I am very disappointed to read that Steve Wilson still has no clue about the constituents in sewage sludge processed or otherwise. If he was to look at anything other than EPA research from the 70 and 80s he would get a clear picture. He obviously works for the sewage industry. Had he read the EPA's Office of Inspector General's report 09/2014 # 14-P-0363 he would see how CFR 40-503 is failing and industrial pretreatment is a joke and has been since conception. If he was studied on the single indicator organism tests he would not make an ignorant statement that sewage sludge, processed or not, can be free of pathogens under any process. If you want truthful and factual information on CFR 40-503 may I suggest first looking at what Steve is talking about then do searches on sewage sludge for information outside the sewage industry and make your mind up from reading both. In fact if you want a real a real scare, read EPA’s CFR 40- 503 risk assessment or the EPA’s Targeted National Survey of Sewage Sludge These are the sewage heads that protect this ill-conceived practice: US Legislature / EPA, USDA, NAS / State Legislature/ State Environmental Agencies / River Authorities/ Municipalities / the multi-billion dollar Waste Water Processing Plants (WWPP), sludge dumpers and even some colleges who get grants from the state and sewage syndicates. Steve would be your typical sewage con artist. Craig Monk

2/29/2016 1:47:04 PM

I am very disappointed to read that the Mother Earth News supports "sludge activists" like Dr. Lewis. Dr. Lewis clearly doesn't even understand the fundamentals of wastewater treatment when he describes biosolids as "mostly feces and animal fats" in your interview. Biosolids consist primarily of microbial biomass from the secondary wastewater treatment process. They are commonly treated by anaerobic digestion to provide stabilization and harvest biogas for renewable energy production. Class A biosolids products are subjected to further treatment by processes like composting and thermal drying, and are considered pathogen free. The conspiracy theories described by activists are tiresome. If you want truthful information about the many benefits of biosolids recycling in agriculture, contact your local Ag Extension agent or the many legitimate science-based publications available online.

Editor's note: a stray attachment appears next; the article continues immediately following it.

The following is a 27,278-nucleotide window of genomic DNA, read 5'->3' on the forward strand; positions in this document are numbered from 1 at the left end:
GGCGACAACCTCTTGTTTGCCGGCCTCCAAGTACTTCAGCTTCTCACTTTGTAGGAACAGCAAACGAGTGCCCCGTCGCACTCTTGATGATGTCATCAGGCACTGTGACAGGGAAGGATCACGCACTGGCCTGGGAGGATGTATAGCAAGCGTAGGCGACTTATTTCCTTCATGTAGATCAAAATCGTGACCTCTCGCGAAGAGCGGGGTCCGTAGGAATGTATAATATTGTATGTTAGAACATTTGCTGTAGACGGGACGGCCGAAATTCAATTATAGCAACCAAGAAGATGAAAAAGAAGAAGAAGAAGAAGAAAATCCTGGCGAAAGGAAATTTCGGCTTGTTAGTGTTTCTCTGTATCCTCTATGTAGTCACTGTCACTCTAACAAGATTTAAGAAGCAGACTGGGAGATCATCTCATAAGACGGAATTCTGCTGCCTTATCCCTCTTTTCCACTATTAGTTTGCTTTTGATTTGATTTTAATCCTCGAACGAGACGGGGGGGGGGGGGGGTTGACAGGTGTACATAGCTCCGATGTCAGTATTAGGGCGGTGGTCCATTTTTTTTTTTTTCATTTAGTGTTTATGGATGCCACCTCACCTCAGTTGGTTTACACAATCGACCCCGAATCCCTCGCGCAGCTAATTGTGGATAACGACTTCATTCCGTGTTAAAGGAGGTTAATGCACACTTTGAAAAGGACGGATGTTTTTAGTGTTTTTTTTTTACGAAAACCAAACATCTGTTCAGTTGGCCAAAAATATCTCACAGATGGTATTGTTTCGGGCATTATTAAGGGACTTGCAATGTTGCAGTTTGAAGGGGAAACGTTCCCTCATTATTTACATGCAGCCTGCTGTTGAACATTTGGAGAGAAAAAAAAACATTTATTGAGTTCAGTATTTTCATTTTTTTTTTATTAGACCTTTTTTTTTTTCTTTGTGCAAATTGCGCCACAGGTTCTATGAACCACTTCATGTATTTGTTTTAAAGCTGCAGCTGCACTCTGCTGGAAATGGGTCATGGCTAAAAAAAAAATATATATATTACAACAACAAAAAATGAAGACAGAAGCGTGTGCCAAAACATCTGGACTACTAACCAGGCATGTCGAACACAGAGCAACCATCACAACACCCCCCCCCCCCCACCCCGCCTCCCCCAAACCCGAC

2/21/2016 1:29:12 PM

Because of so many health complaints from sludge-exposed rural neighbors, the National Academy of Sciences (NAS) convened a panel to review the scientific basis of the sludge rule. Ellen Harrison, then Chair of the internationally renowned Cornell Waste Management Institute, served on the NAS panel. When deposed in 2003 she said "despite the incredible flack David was getting he put forward reasonable scientific theories backed by some research that there were plausible routes of exposure and that in fact illness might be resulting. . . . David was probably the most important player in all of this." Yet all references to Dr. Lewis' published and unpublished manuscripts were removed from the 2002 NAS report, so EPA and industry could continue to claim that sludge never made anyone sick. See Science for Sale, p. 67.

2/21/2016 11:40:12 AM

Thank you Dr. Lewis for a very helpful and informative article. Given the recent revelations in Flint, Michigan, people should be more skeptical and concerned than ever about government's failure to protect the health and safety of its citizens. This includes the EPA not effectively regulating toxic sewage sludge and that it makes its way into consumer products like compost. That people assume compost containing 'biosolids' (sic) is safe and even use it to grow food they then consume is a betrayal of the people by their government.

2/20/2016 10:28:14 PM

where is my previous post?

2/20/2016 7:04:21 PM

Having lived among 19 sludged fields that have been spread with concentrated toxic sewage sludge for 30 years... I can personally attest to the facts stated by Dr. Lewis. Disposing municipalities' toxic waste on land devastates human health, quality of life, surface and ground water, air, food quality and wildlife. Learn more by going to and see Sewage Sludge Action Network on Facebook, for day-to-day articles opposing this "practice" through out the world!